Author and journalist Heather Cabot didn’t know what to expect when she took the showroom floor at a national cannabis trade show in Las Vegas in 2017.
“I just went with this fresh set of eyes, trying to understand what it was all about and how we got here, frankly,” said Cabot, a former ABC News anchor and author of the book “The New Chardonnay: The Unlikely Story of How Marijuana Went Mainstream” in a Northwest Passages virtual event Thursday.
One introduction at the trade show, populated by slick investors and well-heeled tech entrepreneurs seeking the next big trend, led to another, Cabot said. Those introductions led her to the main characters in her book, all seeking their fortunes in different areas of a now multibillion-dollar industry.
“I wanted to challenge myself to write it like a true narrative,” Cabot said. “I wanted it to be a page-turner, and I wanted it to be almost like a novel.”
The book begins with the story of Beth Stavola, a female entrepreneur for whom cannabis becomes a post-motherhood business venture spanning several states. Cabot also visits the former home of a Hershey’s chocolate factory in rural Canada that becomes the site of the country’s largest legal cannabis company and tags along with Jeff Danzer, a chef who invents a way to microdose his gourmet dishes with the drug in a way that doesn’t include the usual earthy taste of weed.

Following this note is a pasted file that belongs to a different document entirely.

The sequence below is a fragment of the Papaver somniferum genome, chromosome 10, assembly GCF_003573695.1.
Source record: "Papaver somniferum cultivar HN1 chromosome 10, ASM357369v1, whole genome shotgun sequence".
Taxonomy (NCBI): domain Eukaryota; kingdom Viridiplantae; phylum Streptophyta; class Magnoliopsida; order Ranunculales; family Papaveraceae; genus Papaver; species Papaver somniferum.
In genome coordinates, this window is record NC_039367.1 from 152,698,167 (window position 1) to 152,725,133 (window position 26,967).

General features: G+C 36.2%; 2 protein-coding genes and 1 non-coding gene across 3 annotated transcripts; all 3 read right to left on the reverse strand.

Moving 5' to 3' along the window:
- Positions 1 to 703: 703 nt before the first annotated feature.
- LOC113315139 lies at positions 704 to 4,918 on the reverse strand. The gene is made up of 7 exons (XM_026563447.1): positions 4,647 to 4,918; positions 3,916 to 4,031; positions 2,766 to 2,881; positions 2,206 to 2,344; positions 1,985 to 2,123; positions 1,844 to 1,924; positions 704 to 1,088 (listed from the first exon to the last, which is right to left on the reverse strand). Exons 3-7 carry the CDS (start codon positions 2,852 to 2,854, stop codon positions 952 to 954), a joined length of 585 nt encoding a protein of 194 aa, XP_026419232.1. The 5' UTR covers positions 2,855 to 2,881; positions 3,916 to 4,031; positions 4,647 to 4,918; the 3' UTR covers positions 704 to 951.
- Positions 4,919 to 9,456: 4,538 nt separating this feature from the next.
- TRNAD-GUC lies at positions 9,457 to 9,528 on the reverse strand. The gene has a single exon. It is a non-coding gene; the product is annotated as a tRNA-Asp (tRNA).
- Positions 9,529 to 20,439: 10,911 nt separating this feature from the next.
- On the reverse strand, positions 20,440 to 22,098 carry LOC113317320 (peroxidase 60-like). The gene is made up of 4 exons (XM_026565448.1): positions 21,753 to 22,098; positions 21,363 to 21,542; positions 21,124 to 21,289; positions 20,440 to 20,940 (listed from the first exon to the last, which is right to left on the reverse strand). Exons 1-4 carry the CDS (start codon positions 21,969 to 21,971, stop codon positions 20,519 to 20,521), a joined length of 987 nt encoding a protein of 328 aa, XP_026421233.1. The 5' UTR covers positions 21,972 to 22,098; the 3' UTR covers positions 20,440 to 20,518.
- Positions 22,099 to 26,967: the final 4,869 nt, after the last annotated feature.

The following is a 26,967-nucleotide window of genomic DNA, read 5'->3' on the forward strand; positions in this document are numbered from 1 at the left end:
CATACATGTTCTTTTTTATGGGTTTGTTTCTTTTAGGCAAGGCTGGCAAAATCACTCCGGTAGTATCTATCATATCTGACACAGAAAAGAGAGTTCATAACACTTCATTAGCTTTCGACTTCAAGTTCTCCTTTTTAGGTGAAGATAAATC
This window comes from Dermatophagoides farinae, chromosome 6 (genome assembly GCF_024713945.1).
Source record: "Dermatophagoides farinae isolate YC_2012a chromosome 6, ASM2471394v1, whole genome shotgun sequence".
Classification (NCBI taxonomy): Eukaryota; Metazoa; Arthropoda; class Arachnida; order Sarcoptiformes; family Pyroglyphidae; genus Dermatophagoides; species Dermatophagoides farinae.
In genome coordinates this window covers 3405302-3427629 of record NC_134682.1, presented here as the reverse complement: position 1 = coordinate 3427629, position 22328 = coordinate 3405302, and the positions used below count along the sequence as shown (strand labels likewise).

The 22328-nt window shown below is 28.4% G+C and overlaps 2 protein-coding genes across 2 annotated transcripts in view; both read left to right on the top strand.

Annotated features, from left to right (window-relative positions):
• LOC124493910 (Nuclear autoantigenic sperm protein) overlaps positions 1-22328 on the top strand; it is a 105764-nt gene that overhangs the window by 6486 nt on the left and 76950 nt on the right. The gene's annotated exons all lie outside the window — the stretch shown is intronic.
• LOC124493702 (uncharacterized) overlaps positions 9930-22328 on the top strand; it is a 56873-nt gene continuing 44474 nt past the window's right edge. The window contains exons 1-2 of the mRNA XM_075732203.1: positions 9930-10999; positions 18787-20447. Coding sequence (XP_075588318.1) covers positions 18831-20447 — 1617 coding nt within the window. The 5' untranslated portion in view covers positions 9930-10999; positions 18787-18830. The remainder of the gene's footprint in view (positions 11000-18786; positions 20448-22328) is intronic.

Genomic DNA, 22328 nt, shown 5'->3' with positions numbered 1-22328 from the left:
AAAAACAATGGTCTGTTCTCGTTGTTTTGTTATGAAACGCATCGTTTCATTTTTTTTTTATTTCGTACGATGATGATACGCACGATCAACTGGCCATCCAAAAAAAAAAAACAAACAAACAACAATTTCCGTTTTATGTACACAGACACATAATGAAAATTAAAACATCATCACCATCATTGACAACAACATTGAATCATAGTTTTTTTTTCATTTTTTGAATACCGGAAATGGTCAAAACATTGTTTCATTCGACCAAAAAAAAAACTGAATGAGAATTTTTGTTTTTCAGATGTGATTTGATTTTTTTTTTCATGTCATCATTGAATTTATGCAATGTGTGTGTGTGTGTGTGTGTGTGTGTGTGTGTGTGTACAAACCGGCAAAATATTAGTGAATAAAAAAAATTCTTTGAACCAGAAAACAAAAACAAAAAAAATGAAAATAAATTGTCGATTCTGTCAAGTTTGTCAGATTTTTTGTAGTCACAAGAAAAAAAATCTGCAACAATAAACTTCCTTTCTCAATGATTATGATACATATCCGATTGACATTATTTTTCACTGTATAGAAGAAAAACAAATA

Cabot’s book also explores the behind-the-scenes business moves of rapper Snoop Dogg and his business partner, Ted Chun, in crafting a venture capital firm supporting cannabis-adjacent businesses that don’t touch the plant.
“Everbody knows Snoop, and everybody knows that Snoop is synonymous with stoner culture,” Cabot said. “But I didn’t think that people really knew about his team, or sort of him as a businessman.”
The popular rapper’s ties to the cannabis industry in Washington include a visit to a Spokane retailer in December 2016.
Cabot, whose previous book “Geek Girl Rising: Inside the Sisterhood Shaking Up Tech” profiled the women behind start-ups in the digital realm, said her current book shouldn’t be seen as just about marijuana.
“’The New Chardonnay’ is really a book about entrepreneurship, and it just happens to be about cannabis,” she said.
Despite the subtitle, Cabot acknowledged that there are still barriers to marijuana completely entering the mainstream. People of color, women and formerly incarcerated individuals often don’t have access to the capital needed to establish a business that is selling a federally illegal drug.
Access to banking, included in a bill that was supported by U.S. Rep. Cathy McMorris Rodgers but questioned by Sen. Mike Crapo of Idaho, would go a long way to further propelling marijuana into the mainstream, Cabot said.
“It cuts out a whole group of people, that don’t have millions of dollars at their disposal to start these businesses, and run these businesses,” she said.
Cabot’s book is available through Auntie’s Bookstore. She also publishes a podcast, also called “The New Chardonnay.” The full interview with author Heather Cabot can be seen at spokesman.com/northwest-passages.
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